The Little Hours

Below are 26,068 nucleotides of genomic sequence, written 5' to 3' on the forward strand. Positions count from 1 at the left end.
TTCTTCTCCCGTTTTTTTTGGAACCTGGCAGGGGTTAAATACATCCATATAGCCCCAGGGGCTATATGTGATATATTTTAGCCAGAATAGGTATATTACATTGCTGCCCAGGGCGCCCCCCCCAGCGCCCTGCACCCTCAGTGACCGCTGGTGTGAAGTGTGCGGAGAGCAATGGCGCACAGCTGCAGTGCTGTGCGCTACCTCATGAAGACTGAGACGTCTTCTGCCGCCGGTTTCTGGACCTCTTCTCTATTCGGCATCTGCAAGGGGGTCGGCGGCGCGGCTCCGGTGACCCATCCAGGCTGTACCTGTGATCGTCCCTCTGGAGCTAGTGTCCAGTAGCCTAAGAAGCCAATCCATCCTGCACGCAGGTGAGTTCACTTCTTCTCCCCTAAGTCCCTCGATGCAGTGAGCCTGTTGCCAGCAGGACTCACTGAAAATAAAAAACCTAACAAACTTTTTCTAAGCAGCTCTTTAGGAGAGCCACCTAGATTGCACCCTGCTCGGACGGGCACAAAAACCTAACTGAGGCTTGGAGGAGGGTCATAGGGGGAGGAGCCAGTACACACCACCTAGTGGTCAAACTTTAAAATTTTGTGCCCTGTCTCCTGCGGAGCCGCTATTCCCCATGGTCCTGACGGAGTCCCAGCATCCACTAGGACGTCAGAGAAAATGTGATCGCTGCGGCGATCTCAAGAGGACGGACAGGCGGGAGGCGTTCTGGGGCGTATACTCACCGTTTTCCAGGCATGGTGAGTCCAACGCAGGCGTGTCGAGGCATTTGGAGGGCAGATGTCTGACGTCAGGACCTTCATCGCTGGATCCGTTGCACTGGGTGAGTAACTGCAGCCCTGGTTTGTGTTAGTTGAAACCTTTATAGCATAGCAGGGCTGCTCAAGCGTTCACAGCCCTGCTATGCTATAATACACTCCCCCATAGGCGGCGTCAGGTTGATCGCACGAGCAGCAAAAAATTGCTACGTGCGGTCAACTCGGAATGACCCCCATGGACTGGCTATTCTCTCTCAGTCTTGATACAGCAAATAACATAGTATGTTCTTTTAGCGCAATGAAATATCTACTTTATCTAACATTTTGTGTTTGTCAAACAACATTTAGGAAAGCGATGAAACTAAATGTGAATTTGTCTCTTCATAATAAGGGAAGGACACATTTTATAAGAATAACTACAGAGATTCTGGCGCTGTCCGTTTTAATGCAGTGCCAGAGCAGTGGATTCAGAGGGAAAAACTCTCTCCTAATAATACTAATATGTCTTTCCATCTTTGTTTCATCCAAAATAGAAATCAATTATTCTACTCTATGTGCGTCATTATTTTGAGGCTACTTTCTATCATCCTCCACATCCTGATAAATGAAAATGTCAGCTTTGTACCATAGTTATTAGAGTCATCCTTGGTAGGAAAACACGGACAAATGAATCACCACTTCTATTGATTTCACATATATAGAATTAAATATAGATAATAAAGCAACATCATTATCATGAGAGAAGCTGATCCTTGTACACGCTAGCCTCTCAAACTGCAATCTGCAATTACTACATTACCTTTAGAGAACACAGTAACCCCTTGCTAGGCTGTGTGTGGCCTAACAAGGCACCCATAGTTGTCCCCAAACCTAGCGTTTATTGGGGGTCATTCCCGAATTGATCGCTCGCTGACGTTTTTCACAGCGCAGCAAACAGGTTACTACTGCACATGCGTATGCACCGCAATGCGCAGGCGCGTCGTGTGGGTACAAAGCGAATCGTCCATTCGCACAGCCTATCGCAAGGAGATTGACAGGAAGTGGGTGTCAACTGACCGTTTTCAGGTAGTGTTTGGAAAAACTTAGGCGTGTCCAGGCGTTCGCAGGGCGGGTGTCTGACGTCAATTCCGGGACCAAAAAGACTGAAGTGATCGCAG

Watching the morning news, I couldn’t see how O.J. Simpson was going to be denied parole.  I used the Internet to place orders on several things, like a Blu-ray copy of “Citizen Kane.”  I had to go to my appointment at the optometry clinic. I was advised to wear sunglasses.  Someone on the ground floor was playing “And I Love Her” on the piano.  I went over to the theatre to see “The Little Hours.”  I had heard Aubrey Plaza talking about the movie on the Wait, Wait, Don’t Tell Me radio program.  She said that the movie was based on “The Decameron.”  It took place centuries ago, but the character used some modern language, making me think of Matthew Broderick in “Ladyhawke.”  James Franco’s brother was hiding out in a convent pretending to be a deaf mute, and he was the catalyst for sin.  The situation has some of the feeling of “The Beguiled.”  The nuns Alessandra, Genevra, and Fernanda were played by Alison Brie, Kate Micucci, and Aubrey Plaza, respectively.  John C. Reilly is the priest trying to run this place.  Fred Armisen is the bishop who discovers the things that were going on.  The comedy reminded me a little of “The Love Witch,” and the old women in the theatre mentioned that they thought the movie was like something that Monty Python would have done.  I thought Genevra had some funny moments.  Kate Micucci was Lucy of The Big Bang Theory.  I thought she was funny in that show, but I got a bit tired of her character after a while.  Unusual nuns remind me of the old Fellini films.  I could also mention Sally Field as The Flying Nun.  I couldn’t help thinking about serious issues like those in “Spotlight” as I was watching this movie.  I also thought I was seeing the end of “The Witches” for a few minutes.  I could imagine this movie getting a cult following.  I could also imagine a director like Russ Meyer working with material like this.  I would, however, prefer to see an actual Monty Python movie, like “Monty Python and the Holy Grail” or “Life of Brian.”  The reviewer on gave “The Little Hours” a positive review.  I give the movie a mild recommendation.  I didn’t find it really hilarious.  It made me think about Joe Orton.  I went shopping in the record stores and found a copy of The Partridge Family’s “Bulletin Board” for only two dollars.  I bought a beef burrito and went home to watch some old television shows before I went to bed.  It was the anniversary of the moon landing in 1969.  The news about John McCain’s cancer made me think about my own mortality.  Some of the people who died on July 21 include D.W. Griffith (1948), Jimmie Foxx (1967), Dave Garroway (1982), Alan Shepard (1998), Robert Young (1998), Jerry Goldsmith (2004), Mako (2006), Theodore Bikel (2015), and E.L. Doctorow (2015).  According to the Brandon Brooks Rewind radio segment for July 21, Basil Rathbone died of a heart attack at age 75 in New York City.  In 1978, the last episode of “Chico and the Man” aired on NBC.  In 1985, Rock Hudson collapsed in his room at the Ritz Hotel in Paris, two months before his death at age 59.  In 2004, Jerry Goldsmith died of colon cancer at age 75 at his home in Beverly Hillls.

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